At the heart of Achtemichuk’s artistic practice is repetition: the same back alley, or city street, or roofscape, in succeeding seasons, in all kinds of weather, at different times of day becomes a study of light in its many manifestations. “My backyard stoop offers a place where I sometimes experience deep emotion,” says Robert Achtemichuk. “What I see becomes a sort of visual illumination, like a match struck unexpectedly in the dark, a gift, lighting my path into wonder. The reflection of a moment becomes paint and process.” In painting his own neighbourhood, Achtemichuk has succeeded in finding a subject and making it fully his.
for In Homer Watson’s Footsteps
This project is an attempt to follow in Homer Watson’s steps, and locate the sites from which he made his many paintings of landscapes around Doon. In my research I collected images of successive seasons in the woods near the house in which Homer Watson was born, just down the road from the Homer Watson House & Gallery; the marsh area where the Speed River and the Grand River meet; and down the Grand River into Cambridge and Paris. Homer Watson could walk from field to field across private property looking for painting subjects. He painted woods, trails, farm buildings, cows, streams and rivers.
I found images like his – riverside views, trails in the woods, individual trees, stands of trees. The paintings I made were done on the spot, following Watson’s method of “plein air” painting, a method that he himself borrowed from the painters he admired, precursors of the Impressionist movement such as Constable, Corot, and the painters of the Barbizon School (to whom he paid such affectionate homage in the ceiling frieze of his studio). Yet unlike them I used watercolour and gouache in my explorations, looking to record the fleeting light, clouds and movement in the spontaneous gestures of a fluid and quick drying medium.
Following in Homer Watson’s steps encouraged my love of old trees and showed me their cramped and dwindling environment. Gone are the huge old-growth trees of his time. What we now have, especially in Cressman Woods, are trees that were seedlings in Homer Watson’s lifetime. New private property signs multiply with the urban sprawl – no trespassing – emphatic frontiers limiting public access to woods, trail and river. I documented what I found, but I did not include new buildings or commercial developments.
Homer Watson saw the beginning of the city’s assault on the countryside and the natural environment, and the danger urban encroachment posed to the groves of old trees. His concern for his local landscape went beyond painting: it took him 25 years of work and lobbying to garner support from municipal councillors and business people to establishing Cressman Woods as a publicly accessible nature reserve, now part of Homer Watson Park.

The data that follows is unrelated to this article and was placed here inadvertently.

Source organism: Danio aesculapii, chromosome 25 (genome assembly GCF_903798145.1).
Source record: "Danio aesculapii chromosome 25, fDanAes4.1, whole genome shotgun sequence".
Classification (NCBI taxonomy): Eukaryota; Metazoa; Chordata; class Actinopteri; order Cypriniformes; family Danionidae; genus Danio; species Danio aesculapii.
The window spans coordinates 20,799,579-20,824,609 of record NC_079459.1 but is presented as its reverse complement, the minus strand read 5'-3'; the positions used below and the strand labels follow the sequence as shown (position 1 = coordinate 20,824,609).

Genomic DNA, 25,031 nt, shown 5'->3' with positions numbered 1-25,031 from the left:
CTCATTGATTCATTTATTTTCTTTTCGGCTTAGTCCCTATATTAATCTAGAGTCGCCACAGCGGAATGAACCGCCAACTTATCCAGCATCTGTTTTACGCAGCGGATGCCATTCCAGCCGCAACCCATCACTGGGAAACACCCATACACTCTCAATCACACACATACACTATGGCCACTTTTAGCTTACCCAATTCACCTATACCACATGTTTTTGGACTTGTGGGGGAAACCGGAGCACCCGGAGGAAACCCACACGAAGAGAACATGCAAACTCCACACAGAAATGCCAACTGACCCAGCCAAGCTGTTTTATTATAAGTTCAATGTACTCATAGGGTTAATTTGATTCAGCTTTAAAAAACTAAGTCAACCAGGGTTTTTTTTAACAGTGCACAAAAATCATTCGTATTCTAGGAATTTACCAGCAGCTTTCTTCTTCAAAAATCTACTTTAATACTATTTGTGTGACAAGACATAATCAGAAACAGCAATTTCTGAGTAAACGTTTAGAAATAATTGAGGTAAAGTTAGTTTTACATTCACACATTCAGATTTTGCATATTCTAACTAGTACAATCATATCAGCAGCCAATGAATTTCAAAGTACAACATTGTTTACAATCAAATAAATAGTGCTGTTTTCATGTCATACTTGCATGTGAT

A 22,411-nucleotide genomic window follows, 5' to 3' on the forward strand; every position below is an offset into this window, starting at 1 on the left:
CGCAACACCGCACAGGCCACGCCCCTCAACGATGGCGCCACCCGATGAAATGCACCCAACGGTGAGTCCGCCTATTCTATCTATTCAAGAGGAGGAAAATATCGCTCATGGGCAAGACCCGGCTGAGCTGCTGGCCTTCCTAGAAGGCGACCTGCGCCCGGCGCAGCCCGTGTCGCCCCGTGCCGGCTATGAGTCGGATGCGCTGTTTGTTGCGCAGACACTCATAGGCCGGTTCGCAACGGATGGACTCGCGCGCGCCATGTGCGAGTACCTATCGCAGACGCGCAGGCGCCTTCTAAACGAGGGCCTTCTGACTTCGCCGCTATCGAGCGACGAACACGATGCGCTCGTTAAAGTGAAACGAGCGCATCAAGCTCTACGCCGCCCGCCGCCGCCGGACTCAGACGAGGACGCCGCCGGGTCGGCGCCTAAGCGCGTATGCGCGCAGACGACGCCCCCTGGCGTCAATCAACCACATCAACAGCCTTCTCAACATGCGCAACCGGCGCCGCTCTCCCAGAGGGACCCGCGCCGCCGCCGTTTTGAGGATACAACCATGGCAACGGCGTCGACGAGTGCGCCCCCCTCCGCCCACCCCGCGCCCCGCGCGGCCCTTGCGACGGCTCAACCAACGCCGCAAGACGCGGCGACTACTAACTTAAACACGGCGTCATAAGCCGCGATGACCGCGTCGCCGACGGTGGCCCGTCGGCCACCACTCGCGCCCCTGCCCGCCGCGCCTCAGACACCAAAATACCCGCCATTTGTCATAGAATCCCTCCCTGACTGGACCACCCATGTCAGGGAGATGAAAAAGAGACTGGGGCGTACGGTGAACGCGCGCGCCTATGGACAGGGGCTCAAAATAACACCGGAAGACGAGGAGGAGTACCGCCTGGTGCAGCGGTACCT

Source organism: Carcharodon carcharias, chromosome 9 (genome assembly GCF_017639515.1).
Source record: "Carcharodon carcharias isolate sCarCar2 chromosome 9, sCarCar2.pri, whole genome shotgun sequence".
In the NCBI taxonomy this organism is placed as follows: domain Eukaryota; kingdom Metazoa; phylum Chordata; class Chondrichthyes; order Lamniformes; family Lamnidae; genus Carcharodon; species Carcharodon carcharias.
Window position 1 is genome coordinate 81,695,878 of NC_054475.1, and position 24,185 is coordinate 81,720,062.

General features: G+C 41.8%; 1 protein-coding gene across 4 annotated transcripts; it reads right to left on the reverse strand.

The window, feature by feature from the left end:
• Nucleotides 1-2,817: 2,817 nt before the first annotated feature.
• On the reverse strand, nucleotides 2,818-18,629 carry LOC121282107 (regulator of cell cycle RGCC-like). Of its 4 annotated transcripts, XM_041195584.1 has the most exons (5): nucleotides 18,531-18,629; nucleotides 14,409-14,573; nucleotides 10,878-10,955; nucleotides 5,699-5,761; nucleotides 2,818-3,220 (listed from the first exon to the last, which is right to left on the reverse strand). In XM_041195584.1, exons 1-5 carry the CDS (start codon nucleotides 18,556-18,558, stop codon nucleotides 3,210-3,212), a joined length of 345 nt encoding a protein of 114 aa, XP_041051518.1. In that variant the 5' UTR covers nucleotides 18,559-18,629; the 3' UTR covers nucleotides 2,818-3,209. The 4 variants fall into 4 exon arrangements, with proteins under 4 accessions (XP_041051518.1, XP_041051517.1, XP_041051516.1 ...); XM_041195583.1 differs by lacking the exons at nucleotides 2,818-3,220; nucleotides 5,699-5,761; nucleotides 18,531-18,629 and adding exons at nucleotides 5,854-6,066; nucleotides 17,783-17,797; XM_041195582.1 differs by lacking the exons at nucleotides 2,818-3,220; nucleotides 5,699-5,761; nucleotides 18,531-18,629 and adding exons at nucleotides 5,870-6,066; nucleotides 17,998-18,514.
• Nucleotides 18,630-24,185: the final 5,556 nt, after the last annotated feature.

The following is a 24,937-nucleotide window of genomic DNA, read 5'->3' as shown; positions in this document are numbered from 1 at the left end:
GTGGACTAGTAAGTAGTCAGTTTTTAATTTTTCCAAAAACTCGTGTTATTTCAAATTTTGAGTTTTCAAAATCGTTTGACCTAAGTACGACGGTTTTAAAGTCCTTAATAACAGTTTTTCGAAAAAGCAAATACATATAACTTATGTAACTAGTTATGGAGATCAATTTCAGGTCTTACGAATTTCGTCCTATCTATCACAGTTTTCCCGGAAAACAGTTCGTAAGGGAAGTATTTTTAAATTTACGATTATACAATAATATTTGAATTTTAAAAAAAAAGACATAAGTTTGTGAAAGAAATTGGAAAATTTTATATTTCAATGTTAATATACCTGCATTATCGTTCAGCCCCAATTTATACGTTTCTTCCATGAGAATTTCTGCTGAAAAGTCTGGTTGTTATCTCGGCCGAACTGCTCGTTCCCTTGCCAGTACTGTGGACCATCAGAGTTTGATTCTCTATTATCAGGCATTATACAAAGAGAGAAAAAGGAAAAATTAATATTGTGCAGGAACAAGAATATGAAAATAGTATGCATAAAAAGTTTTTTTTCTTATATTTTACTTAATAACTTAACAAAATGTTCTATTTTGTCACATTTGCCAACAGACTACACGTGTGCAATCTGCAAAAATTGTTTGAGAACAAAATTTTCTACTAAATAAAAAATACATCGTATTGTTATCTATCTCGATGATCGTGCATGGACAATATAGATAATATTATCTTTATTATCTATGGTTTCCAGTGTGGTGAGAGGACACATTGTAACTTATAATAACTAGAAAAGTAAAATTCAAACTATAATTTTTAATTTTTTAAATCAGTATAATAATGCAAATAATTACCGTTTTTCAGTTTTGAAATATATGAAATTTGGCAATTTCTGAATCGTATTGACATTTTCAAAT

Like Homer Watson, I want my paintings to raise our awareness that we all need these natural wooded areas, these landscapes and these points of view to be preserved for our collective health and spiritual wellbeing.
for The Cantelon Trail – Norfolk Arts Centre November 17, 2017
“Algunos dicen: Nunca segundas partes fueron buenas.”
Don Quixote 11.4
Quoted in The School Days of Jesus by J.M. Coetzee
Edgar Cantelon documented places and people and his meticulous paintings give us a detailed visual history of the Norfolk County. I find an affinity with Cantelon’s paintings of the roadside houses and mills with trees. I like his picket fences.
Cantelon painted only a few tree groups. One of the paintings is of a large oak in the middle of it all, like what I hear was once at St. John’s corner. Wouldn’t it be great to see a large oak there now, so that we had to drive around it?
This project gave me the opportunity to visit the famed Carolinian forests of Norfolk. I experienced the reforestation started by Zavitz in the last century. Trees were given to anyone who would plant and care for them. I was fortunate to drive around the county with Adam Biddle, Norfolk County Superintendent of Forestry and together we created a list of older indigenous trees from our wanderings, trees that where special to this region – for him an inventory, an update to the county’s holdings; for me an exciting moment of orienteering. I painted a few of these older survivors as tree portraits, as individuals, and as groups, documenting the passage of time.
My work is about evoking the presence of trees – the light, the time of day; the wind, the weather, the season – what am I experiencing at the moment of painting. This is what the pre-Impressionists referred to as plein air painting. As artist I discovered that the spontaneity of first impressions is better than second tries. In my previous project on night time urban landscape painting I painted mostly from memory.
Whenever memory plays a large part, as in this case, great care must be exercised because if things go wrong and events are placed in a wrong sequence, then there is no correction possible except to tear up all the papers written on and begin again. And I want to avoid such a course – a real danger – because seconds are never as good as firsts.
Camilo Jose Cela,
The Family of Emil Durate
Recently I heard a quote on Sheila Roger’s The Next Chapter: “The hardest journey is from the head to the heart,” said the Ojbwe elder James Dumont. Working with memory or in plein air has brought me a poetic understanding of the painting experience. We all have memories of common experiences, and I try to use these memories to make my paintings.